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China's 'naked loans' force female students to bare all in return for more cash

The Guardian The Guardian 15/06/2016 Stuart Leavenworth in Beijing

File photo © Getty File photo Shady internet lenders in China are reportedly coercing female college students to provide nude pictures of themselves as collateral – a loan-for-porn scheme that has prompted anger on the country’s internet.

Under the arrangement reported by state media this week, some college students have agreed to send photos of themselves naked, holding their identification cards, to potential lenders. In exchange, they became eligible for higher loan amounts – two to five times the normal sum, the state-run Beijing Youth Daily reported.

Some college students have agreed to send photos of themselves naked to potential lenders in return for cash. © Reuters Some college students have agreed to send photos of themselves naked to potential lenders in return for cash. Lenders tell the students they will publish the photos online if the loans are not repaid on time, often at usurious interest rates.

According to state media, the loan scheme is taking place on JD Capital’s Jiedaibao website. Jiedaibao is a platform where individuals - often friends and acquaintances – can lend or borrow money, striking their own arrangements.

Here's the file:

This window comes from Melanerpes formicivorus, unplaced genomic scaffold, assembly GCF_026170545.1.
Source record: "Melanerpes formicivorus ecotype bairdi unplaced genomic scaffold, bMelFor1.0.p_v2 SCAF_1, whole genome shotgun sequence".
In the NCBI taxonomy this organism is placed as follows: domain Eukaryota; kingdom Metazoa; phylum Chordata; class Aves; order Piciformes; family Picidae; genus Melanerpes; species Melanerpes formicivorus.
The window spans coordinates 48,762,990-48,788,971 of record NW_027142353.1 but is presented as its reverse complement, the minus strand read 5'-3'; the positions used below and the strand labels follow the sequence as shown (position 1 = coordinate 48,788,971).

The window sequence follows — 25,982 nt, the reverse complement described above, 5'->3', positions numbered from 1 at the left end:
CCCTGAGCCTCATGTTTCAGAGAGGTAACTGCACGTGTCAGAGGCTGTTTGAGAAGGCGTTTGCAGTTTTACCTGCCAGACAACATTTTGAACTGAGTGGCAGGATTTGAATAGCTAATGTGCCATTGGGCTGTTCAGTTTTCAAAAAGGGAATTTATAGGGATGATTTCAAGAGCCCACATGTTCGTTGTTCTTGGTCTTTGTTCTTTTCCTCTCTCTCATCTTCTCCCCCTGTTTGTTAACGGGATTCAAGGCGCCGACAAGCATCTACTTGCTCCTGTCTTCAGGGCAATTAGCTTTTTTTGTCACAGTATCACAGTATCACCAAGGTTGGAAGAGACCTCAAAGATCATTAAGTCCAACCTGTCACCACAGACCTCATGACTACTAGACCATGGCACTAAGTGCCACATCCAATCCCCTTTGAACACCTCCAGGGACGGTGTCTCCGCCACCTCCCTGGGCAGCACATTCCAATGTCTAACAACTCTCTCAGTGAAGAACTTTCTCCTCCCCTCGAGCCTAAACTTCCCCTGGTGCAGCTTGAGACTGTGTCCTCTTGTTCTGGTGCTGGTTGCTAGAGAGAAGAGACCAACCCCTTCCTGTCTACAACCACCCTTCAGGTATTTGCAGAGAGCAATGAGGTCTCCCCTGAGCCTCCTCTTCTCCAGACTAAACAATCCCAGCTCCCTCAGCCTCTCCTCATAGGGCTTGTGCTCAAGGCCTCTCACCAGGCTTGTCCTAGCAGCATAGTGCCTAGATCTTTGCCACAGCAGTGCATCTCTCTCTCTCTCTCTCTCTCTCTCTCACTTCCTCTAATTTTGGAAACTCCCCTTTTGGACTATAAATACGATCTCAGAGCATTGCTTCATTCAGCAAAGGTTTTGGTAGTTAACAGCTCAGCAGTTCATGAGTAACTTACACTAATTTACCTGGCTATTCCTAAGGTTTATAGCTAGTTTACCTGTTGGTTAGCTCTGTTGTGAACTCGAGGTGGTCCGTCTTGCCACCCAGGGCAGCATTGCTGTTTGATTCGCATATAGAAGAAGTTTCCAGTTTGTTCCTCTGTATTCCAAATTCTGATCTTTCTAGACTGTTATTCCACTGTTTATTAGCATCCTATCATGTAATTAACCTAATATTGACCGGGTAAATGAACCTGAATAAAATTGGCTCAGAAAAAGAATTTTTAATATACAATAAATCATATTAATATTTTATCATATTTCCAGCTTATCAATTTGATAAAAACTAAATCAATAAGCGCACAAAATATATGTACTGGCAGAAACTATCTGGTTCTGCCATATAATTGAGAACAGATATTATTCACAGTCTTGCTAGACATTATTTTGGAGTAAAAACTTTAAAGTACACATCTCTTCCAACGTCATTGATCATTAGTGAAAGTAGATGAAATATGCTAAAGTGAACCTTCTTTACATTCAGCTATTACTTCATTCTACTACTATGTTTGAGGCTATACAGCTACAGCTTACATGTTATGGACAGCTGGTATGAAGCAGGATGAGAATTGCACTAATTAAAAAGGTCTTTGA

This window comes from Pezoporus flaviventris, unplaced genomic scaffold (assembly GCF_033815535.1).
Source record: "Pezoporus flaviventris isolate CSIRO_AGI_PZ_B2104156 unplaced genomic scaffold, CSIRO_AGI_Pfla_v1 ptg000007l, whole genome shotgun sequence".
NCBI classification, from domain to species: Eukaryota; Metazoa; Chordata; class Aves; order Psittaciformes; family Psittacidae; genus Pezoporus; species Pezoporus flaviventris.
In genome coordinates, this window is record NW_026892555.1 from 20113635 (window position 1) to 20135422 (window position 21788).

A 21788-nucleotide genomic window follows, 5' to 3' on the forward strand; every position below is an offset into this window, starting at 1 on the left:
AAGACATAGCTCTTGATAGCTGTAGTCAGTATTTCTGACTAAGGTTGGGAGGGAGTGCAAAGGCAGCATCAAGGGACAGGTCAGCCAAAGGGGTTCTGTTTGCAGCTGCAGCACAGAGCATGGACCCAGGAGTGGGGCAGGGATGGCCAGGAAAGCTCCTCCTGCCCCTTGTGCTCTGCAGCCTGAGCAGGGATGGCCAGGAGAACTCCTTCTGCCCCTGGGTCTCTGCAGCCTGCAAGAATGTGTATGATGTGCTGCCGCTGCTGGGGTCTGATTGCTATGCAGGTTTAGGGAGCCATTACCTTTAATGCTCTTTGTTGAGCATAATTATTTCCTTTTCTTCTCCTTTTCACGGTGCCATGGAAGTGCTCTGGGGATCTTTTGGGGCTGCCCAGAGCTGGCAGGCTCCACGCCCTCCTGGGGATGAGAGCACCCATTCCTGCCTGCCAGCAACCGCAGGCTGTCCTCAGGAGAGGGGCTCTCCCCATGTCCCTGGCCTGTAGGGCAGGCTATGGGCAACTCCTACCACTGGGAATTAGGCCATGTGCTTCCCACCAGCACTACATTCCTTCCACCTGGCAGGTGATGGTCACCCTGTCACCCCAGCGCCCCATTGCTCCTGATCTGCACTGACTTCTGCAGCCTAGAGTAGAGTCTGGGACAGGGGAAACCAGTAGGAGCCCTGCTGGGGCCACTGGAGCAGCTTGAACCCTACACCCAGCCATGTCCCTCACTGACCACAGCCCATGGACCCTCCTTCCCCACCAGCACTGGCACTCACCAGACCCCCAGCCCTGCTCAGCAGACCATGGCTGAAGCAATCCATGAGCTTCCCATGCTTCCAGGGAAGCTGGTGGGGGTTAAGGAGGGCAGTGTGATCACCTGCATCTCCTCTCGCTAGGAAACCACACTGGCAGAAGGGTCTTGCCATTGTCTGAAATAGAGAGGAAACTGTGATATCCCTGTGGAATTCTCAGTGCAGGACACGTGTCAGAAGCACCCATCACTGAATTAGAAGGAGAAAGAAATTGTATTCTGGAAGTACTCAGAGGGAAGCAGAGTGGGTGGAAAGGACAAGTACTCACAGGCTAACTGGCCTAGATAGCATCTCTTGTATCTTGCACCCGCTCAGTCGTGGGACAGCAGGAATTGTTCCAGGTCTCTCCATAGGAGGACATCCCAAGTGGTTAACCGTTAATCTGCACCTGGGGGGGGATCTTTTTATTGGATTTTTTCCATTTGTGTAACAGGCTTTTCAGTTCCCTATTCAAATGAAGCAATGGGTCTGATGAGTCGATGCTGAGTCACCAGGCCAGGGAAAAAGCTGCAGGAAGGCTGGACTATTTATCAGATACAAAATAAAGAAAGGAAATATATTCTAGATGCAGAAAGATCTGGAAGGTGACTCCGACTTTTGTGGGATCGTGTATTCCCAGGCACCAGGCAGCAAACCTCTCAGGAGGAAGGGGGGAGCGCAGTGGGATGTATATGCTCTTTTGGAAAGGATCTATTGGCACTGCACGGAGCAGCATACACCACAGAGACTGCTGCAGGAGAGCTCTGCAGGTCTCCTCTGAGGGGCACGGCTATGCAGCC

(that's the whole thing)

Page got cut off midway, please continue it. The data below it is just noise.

Some of the site’s online lenders appear to prey on young people who have little financial experience. Beijing Youth Daily reported on the predicament of Lin Xiao, an alias for a student from Jiangsu Province. She told the newspaper she wanted to start a small business, so in February she agreed to nude photos to private lenders in exchange for 120,000 yuan (NZD$25,879).

Within four months, the debt she owed more than doubled. After being threatened by the lenders, she had to ask her family for money to avoid having her nude photos published online.

As of Wednesday, Chinese reports about the “naked loans” had generated thousands of comments on multiple Chinese websites, with many netizens condemning it.

“These kinds of loans are like opium,” wrote one commenter on Weibo, China’s main social media platform. “Why does the regulatory authority neglect it?”

Others had less sympathy for people who engage in online lending. “Are they deserving of sympathy? No, they aren’t,” one wrote. “You should spend the money you are able make. Why you spend the money that you have no ability to earn?”

JD Capital Co is a Beijing-based venture capital and private equity firm that was founded in 2007. In August of last year, the company reported that its Jiedaibao platform had received 2bn yuan (NZD$431m) in financing, “a record high in internet finance.”

Contacted by the Guardian on Wednesday, a spokesman for Jiedaibao condemned the “naked loans” and said the company would work with the police on any investigation of such practices. “This kind of naked loan is actually taking advantage of the online platform to operate an illegal usurious offline business,” they said.

That statements suggests a change in the company’s response. In its report, Beijing Youth Daily quoted an unnamed Jiedaibao representative as stating that the company had no control over any collateral demands made by a lender as part of “a private trade deal.”

Additional reporting by Christy Yao.


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